Teaching Philosophy

My personal teaching philosophy is centered on an active learning style, which attempts to educate the whole person. Rather than compartmentalizing knowledge I prefer to present challenges that require students to draw on their own experiences and incorporate knowledge from other disciplines. Educating the whole person also means that each student is treated as a valued individual. To achieve this end, I employ the Socratic method, constantly asking questions and soliciting feedback, and I make sure to let students know that their input is appreciated.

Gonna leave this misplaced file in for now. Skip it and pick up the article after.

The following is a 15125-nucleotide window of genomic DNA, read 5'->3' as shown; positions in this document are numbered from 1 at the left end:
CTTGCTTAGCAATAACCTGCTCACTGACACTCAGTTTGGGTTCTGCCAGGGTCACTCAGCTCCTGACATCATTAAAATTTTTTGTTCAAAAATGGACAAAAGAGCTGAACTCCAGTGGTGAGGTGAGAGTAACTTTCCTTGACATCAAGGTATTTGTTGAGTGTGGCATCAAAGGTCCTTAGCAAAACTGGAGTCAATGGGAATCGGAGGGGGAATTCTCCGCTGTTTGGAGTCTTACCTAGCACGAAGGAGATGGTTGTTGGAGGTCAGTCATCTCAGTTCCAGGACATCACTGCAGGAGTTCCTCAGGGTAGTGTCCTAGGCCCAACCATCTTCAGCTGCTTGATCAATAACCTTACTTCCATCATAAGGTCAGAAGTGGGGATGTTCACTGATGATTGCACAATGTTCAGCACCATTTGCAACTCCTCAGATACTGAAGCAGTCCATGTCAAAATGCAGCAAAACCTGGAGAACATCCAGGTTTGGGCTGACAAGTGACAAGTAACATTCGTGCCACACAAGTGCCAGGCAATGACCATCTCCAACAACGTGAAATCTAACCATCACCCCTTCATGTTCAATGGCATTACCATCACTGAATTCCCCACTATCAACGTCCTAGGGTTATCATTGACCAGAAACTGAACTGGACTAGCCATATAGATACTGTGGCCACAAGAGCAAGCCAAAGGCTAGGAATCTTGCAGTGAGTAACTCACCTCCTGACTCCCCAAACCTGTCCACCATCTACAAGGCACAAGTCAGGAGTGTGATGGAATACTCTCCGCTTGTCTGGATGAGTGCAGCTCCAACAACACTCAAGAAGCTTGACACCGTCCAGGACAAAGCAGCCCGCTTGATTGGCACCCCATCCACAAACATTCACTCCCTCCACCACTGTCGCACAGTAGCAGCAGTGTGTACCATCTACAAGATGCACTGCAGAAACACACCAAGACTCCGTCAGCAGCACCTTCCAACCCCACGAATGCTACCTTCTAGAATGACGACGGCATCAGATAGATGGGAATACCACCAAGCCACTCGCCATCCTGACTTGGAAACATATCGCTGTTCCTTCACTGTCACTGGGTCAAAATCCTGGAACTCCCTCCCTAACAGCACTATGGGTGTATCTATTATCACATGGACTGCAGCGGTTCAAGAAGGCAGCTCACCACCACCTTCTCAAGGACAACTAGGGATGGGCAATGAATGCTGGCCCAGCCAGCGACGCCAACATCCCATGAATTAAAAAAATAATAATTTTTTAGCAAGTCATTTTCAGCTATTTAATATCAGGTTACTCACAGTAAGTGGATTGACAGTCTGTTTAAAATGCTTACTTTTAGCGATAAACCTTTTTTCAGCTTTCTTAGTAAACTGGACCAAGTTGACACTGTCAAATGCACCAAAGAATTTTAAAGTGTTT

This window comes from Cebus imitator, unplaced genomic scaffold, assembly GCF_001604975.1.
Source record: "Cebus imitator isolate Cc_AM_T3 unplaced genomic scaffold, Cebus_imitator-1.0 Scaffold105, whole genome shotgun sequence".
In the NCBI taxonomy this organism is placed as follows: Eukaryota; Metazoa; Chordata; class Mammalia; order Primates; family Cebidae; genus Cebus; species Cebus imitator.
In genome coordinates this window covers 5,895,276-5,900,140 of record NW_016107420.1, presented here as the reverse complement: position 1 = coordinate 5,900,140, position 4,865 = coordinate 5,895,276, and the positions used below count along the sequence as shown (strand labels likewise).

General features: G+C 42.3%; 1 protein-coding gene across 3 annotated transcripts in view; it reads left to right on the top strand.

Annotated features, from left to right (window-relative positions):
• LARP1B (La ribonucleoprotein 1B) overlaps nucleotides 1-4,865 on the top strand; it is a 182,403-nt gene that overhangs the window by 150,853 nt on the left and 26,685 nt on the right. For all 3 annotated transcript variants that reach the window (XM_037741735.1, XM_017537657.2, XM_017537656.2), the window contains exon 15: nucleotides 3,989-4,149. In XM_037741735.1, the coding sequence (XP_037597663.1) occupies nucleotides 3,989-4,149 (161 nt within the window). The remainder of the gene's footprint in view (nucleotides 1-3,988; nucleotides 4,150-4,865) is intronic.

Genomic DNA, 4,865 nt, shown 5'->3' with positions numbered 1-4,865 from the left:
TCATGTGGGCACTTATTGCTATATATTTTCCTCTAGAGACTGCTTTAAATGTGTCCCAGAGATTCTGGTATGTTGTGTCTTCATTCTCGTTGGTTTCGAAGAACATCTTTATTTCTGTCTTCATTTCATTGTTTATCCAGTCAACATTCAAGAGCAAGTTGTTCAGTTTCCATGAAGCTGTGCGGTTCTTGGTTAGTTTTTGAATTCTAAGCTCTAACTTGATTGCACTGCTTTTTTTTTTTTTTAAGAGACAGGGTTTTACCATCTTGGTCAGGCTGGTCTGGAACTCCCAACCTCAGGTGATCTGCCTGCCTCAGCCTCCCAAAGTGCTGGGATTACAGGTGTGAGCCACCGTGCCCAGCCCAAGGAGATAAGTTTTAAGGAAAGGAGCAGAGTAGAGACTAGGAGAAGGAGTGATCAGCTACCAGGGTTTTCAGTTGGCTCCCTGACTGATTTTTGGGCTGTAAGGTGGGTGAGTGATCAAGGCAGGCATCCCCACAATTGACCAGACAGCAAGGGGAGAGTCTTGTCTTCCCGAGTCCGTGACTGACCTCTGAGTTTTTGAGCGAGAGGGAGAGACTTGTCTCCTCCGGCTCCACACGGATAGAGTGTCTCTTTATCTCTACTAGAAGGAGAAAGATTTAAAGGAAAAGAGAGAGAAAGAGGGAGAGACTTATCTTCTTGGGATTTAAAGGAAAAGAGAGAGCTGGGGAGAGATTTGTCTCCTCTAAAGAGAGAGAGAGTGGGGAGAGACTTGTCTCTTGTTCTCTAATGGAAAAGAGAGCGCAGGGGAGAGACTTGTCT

My primary goal in the classroom is to empower my students and help them find the tools to solve problems for themselves. Demonstrating techniques and presenting information is only part of the picture, and takes a back seat to what I see as my primary role: facilitating. The students are the ones who actually do the work, and I view myself as a mentor who helps them find solutions to the problem in front of them. I accomplish this active learning by constantly presenting problems for students that may not have a clear solution.  By attempting to solve the unsolvable, the process itself provides important lessons and increases resourcefulness and hands-on knowledge. 

This teaching style is a non-linear process for a non-linear practice. Art making is not math, it does not have simple right and wrong answers. The best artists are those who have a thorough knowledge of their materials and can skillfully use the visual to communicate ideas and emotions, and my teaching style is aimed at building artists like this.